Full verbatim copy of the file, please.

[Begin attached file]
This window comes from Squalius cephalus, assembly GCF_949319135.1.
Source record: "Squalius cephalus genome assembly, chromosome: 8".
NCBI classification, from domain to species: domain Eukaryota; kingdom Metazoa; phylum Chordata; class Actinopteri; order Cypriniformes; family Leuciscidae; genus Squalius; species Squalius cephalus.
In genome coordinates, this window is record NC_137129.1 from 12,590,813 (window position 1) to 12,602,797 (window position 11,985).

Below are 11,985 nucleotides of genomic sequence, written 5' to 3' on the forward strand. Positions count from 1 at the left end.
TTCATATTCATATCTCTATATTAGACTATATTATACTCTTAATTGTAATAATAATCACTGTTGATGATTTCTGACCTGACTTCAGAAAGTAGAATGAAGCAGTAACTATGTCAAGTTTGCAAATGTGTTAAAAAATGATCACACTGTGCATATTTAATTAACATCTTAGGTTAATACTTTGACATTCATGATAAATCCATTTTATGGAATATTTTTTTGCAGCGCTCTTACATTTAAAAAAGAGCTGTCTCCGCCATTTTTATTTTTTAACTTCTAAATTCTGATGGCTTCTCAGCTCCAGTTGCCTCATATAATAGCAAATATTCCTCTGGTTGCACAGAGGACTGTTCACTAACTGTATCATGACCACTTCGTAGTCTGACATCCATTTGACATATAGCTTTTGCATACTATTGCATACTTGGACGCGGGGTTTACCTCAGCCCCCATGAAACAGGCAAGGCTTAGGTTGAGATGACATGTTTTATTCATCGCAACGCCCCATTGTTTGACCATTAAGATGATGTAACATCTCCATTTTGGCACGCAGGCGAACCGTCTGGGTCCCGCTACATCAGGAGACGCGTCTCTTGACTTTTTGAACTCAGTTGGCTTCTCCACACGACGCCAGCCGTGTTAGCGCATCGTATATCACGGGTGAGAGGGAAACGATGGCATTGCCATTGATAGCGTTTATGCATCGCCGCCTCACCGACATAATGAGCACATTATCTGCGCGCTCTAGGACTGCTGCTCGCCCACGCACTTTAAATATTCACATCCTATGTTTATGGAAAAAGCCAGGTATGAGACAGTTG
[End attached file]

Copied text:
This window comes from Squalius cephalus, assembly GCF_949319135.1.
Source record: "Squalius cephalus genome assembly, chromosome: 8".
NCBI classification, from domain to species: domain Eukaryota; kingdom Metazoa; phylum Chordata; class Actinopteri; order Cypriniformes; family Leuciscidae; genus Squalius; species Squalius cephalus.
In genome coordinates, this window is record NC_137129.1 from 12,590,813 (window position 1) to 12,602,797 (window position 11,985).

Below are 11,985 nucleotides of genomic sequence, written 5' to 3' on the forward strand. Positions count from 1 at the left end.
TTCATATTCATATCTCTATATTAGACTATATTATACTCTTAATTGTAATAATAATCACTGTTGATGATTTCTGACCTGACTTCAGAAAGTAGAATGAAGCAGTAACTATGTCAAGTTTGCAAATGTGTTAAAAAATGATCACACTGTGCATATTTAATTAACATCTTAGGTTAATACTTTGACATTCATGATAAATCCATTTTATGGAATATTTTTTTGCAGCGCTCTTACATTTAAAAAAGAGCTGTCTCCGCCATTTTTATTTTTTAACTTCTAAATTCTGATGGCTTCTCAGCTCCAGTTGCCTCATATAATAGCAAATATTCCTCTGGTTGCACAGAGGACTGTTCACTAACTGTATCATGACCACTTCGTAGTCTGACATCCATTTGACATATAGCTTTTGCATACTATTGCATACTTGGACGCGGGGTTTACCTCAGCCCCCATGAAACAGGCAAGGCTTAGGTTGAGATGACATGTTTTATTCATCGCAACGCCCCATTGTTTGACCATTAAGATGATGTAACATCTCCATTTTGGCACGCAGGCGAACCGTCTGGGTCCCGCTACATCAGGAGACGCGTCTCTTGACTTTTTGAACTCAGTTGGCTTCTCCACACGACGCCAGCCGTGTTAGCGCATCGTATATCACGGGTGAGAGGGAAACGATGGCATTGCCATTGATAGCGTTTATGCATCGCCGCCTCACCGACATAATGAGCACATTATCTGCGCGCTCTAGGACTGCTGCTCGCCCACGCACTTTAAATATTCACATCCTATGTTTATGGAAAAAGCCAGGTATGAGACAGTTG